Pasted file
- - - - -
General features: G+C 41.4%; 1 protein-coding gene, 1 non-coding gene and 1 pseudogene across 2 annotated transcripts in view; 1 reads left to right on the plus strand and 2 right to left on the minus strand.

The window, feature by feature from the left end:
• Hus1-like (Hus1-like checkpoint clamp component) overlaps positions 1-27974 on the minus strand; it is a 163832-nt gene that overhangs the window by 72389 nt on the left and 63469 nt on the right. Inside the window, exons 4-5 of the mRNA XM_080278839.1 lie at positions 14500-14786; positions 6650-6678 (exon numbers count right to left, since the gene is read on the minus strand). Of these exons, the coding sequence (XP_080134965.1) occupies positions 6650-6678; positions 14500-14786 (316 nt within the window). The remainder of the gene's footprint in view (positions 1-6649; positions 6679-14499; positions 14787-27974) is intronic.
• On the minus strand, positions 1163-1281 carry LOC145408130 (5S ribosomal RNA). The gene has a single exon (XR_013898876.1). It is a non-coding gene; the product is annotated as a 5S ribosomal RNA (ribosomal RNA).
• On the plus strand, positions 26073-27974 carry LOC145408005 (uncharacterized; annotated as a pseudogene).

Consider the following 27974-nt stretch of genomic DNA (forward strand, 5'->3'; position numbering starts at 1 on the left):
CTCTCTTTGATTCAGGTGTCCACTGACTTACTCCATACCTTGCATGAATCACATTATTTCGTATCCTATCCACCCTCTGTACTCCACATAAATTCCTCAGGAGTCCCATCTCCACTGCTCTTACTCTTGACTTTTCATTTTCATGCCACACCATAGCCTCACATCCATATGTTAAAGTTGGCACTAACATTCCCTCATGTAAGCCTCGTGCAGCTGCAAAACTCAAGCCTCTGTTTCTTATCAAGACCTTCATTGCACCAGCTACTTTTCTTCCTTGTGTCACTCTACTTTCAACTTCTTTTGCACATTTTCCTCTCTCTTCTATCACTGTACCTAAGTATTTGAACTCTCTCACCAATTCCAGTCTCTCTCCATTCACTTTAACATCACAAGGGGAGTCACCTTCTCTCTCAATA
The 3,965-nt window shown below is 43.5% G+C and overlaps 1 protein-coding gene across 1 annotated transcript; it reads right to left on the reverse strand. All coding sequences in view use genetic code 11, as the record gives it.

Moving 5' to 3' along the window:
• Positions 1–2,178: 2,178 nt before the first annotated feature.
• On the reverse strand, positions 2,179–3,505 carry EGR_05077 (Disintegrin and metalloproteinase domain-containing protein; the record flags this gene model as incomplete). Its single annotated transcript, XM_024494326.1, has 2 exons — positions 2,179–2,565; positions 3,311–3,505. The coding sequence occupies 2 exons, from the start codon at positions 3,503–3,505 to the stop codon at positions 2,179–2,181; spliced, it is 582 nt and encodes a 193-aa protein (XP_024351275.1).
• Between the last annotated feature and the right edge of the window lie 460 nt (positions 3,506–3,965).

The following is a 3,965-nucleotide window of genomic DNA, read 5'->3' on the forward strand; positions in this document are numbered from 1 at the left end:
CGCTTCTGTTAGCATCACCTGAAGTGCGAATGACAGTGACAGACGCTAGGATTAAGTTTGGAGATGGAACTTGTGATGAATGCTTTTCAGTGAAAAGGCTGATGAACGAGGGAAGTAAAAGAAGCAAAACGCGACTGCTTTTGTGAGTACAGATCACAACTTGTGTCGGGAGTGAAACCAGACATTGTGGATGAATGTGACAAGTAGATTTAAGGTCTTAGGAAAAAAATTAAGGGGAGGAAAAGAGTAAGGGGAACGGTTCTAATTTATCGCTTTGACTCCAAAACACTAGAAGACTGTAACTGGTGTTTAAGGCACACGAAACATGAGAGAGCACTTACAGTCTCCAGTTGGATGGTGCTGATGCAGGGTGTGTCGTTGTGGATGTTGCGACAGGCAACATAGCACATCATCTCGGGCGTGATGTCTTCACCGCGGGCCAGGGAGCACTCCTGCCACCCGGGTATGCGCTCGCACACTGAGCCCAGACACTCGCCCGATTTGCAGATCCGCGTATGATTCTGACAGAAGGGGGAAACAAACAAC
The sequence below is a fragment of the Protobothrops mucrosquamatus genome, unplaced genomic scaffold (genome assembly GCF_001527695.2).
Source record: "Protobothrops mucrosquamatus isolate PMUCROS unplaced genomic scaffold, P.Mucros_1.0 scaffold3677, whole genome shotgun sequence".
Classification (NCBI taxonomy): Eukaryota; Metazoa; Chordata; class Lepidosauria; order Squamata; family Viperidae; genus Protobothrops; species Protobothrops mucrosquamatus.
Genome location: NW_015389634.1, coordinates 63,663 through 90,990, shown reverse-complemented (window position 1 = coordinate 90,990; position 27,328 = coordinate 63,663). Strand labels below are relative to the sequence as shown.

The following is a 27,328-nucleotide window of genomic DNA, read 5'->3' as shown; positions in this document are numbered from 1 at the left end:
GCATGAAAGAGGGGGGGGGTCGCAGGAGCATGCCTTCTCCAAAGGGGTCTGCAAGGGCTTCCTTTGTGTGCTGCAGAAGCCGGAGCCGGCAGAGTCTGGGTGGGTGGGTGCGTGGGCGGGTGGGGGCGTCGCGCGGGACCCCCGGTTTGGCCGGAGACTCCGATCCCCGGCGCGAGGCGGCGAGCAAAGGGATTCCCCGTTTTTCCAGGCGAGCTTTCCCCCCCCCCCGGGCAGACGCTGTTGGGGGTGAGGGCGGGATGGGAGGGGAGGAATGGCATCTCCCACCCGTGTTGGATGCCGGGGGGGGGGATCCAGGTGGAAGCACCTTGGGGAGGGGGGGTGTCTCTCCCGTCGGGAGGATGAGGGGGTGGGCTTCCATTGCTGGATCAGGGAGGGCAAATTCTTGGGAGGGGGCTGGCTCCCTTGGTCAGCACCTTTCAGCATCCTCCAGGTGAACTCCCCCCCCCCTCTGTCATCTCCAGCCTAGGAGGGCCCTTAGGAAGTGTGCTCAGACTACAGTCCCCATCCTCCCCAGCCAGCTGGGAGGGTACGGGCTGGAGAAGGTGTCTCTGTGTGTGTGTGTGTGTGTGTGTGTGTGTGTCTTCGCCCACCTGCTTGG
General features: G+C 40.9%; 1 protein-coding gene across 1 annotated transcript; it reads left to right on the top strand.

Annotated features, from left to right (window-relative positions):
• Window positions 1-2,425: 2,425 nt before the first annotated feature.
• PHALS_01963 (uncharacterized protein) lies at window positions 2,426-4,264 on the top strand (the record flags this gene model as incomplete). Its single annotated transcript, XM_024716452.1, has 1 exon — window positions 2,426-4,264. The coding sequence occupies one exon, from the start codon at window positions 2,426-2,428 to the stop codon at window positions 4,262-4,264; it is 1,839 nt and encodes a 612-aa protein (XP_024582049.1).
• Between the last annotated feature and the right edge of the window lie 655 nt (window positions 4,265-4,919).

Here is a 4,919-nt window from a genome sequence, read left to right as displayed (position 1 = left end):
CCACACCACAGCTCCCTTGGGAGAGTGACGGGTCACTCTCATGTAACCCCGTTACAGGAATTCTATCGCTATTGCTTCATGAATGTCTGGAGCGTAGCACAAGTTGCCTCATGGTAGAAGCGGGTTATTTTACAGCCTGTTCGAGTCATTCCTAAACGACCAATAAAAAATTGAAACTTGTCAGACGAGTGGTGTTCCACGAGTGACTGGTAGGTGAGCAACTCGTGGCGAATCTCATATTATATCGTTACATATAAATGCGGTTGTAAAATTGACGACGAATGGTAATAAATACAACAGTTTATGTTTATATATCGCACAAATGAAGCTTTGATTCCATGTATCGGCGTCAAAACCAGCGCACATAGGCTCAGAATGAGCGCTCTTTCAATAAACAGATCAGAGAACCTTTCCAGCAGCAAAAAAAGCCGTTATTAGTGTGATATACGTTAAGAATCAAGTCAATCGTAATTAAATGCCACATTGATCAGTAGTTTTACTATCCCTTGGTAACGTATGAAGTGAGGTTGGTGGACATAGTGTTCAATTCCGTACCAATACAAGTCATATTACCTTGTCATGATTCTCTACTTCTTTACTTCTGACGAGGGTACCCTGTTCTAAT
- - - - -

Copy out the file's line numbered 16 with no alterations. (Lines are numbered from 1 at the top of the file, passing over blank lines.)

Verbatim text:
Source record: "Protobothrops mucrosquamatus isolate PMUCROS unplaced genomic scaffold, P.Mucros_1.0 scaffold3677, whole genome shotgun sequence".